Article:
Living Where You Please – Shelley v. Kraemer

Today in History, May 3, 1948:

The US Supreme Court hands down a decision in Shelley v Kraemer, asserting housing rights for minorities.

In 1906 a nice two-story home was built in the 4600 block of Labadie Street in a neighborhood of St. Louis, Missouri. In 1911 residents of the neighborhood established a covenant which was common in America in the early Twentieth Century; the agreement ensured their neighborhood would remain “white only.” Home owners agreed not to sell to African-Americans or Asian-Americans.

In 1930 the Shelley family moved to St. Louis from Mississippi to escape pervasive racial bias. They were raising their six children when in 1945 a home owner agreed to break the covenant and sell them the house on Lebadie Street.

Another owner, Kraemer, filed suit to prevent the sale. The local court ruled in favor of the Shelleys, the Missouri state court against them. The case was then appealed to the US Supreme Court.

In a decision reminiscent of Chief Justice John Marshall, the Court set things right. The covenant was a private, not a state agreement. Therefore, the court system did not have the authority to prevent the covenants. This also meant the courts could not ENFORCE them. The Fourteenth Amendment protections of equal enforcement of laws and property rights had been been upheld.

Republicans Killed by Democrats

Today in History, July 30, 1866:

The New Orleans Riot.

NOLA had been under Union control for most of the Civil War, although deep South in geography and sentiments.

In 1864, a state convention of mostly Confederate sympathies had tried to enforce “Black Codes” to limit the rights of Freedmen.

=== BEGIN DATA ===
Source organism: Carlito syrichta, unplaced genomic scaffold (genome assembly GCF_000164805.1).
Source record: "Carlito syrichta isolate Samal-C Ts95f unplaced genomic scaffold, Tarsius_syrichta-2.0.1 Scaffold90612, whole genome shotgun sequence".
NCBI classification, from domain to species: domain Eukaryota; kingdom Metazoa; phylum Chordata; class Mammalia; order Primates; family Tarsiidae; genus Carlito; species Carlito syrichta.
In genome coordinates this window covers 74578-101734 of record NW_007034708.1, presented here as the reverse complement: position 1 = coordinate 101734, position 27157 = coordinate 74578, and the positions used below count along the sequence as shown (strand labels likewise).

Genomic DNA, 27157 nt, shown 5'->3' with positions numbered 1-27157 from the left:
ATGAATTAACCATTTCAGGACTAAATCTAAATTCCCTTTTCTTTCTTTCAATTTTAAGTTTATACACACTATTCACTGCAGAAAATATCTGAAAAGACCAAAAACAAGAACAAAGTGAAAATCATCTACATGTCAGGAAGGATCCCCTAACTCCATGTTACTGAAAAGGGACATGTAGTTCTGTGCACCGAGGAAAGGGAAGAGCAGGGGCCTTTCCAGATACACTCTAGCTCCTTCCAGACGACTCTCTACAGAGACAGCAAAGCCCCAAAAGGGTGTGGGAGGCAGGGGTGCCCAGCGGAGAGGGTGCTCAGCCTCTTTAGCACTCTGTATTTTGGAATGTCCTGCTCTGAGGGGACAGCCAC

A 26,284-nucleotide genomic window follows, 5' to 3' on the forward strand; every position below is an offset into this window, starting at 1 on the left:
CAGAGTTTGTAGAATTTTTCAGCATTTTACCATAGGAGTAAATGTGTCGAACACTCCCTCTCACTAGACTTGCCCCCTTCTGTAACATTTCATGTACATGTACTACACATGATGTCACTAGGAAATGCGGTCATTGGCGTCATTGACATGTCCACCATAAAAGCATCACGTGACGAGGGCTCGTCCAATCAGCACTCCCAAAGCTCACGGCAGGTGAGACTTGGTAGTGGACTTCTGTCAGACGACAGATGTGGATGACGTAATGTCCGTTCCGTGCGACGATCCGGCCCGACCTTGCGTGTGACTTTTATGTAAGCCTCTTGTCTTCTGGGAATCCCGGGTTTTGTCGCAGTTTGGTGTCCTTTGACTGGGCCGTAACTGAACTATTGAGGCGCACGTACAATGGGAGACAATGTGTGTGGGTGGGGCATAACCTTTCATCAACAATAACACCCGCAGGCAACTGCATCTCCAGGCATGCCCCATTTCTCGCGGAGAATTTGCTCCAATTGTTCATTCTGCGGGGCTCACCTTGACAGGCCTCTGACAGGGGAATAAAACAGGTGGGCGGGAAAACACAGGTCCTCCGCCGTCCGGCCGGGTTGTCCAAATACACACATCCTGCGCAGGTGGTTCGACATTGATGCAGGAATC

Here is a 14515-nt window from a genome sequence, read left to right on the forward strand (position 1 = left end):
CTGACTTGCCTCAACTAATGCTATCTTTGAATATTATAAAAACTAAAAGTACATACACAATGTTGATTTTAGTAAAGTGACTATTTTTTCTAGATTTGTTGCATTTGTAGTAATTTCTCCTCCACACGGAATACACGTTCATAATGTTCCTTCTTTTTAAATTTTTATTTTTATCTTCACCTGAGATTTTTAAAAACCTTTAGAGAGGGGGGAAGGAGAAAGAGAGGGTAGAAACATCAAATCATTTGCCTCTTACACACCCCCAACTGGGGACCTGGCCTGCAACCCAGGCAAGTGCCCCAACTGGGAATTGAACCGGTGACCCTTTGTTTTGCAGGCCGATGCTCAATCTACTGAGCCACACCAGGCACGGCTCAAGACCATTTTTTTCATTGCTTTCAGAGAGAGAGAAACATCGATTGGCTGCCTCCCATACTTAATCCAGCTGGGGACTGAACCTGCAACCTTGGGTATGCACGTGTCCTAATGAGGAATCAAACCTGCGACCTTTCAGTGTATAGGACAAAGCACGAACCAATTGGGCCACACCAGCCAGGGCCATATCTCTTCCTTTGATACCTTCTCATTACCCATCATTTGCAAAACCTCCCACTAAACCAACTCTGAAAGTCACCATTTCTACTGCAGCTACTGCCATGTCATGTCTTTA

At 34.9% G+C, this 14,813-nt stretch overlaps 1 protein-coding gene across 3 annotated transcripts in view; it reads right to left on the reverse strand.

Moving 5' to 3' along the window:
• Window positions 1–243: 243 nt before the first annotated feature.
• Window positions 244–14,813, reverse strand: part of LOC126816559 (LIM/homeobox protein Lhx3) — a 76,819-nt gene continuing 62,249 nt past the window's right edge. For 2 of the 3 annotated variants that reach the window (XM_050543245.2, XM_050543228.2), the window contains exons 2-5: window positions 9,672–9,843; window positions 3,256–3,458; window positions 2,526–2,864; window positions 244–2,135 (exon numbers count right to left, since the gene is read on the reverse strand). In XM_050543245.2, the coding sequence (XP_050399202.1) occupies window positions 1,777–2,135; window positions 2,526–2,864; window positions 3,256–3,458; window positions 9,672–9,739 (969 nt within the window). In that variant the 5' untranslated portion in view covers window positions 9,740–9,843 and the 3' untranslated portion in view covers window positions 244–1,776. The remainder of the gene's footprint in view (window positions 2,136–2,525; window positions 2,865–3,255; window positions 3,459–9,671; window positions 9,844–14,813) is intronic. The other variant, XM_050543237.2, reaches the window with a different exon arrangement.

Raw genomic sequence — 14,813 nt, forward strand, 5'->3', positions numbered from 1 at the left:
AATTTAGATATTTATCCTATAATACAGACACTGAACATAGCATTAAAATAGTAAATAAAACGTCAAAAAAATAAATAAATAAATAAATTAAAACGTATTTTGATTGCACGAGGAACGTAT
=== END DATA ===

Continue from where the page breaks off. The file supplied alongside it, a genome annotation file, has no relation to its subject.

Now that the war was over, “Radical” Republicans were holding a state convention in The Mechanic’s Institute in New Orleans in hopes of gaining control of the legislature. A group of black Union veterans formed and marched to the Institute in support of the Republicans, where they were attacked by an armed group of former Confederates, including some authorities (the Mayor and others were Democrat former Confederates). 34-35 black and 3 white Republicans were killed.

Other similar riots in the South occurred, convincing enough voters that more stringent Reconstruction policies were needed. In November Republicans would sweep into both houses of Congress by 77%. The next year they would force through the Fourteenth Amendment protecting citizenship rights and equal protections over the protests of Democrats in Congress. Before it could be ratified, the Reconstruction Acts were passed…requiring former states to ratify if before they could be represented in Congress.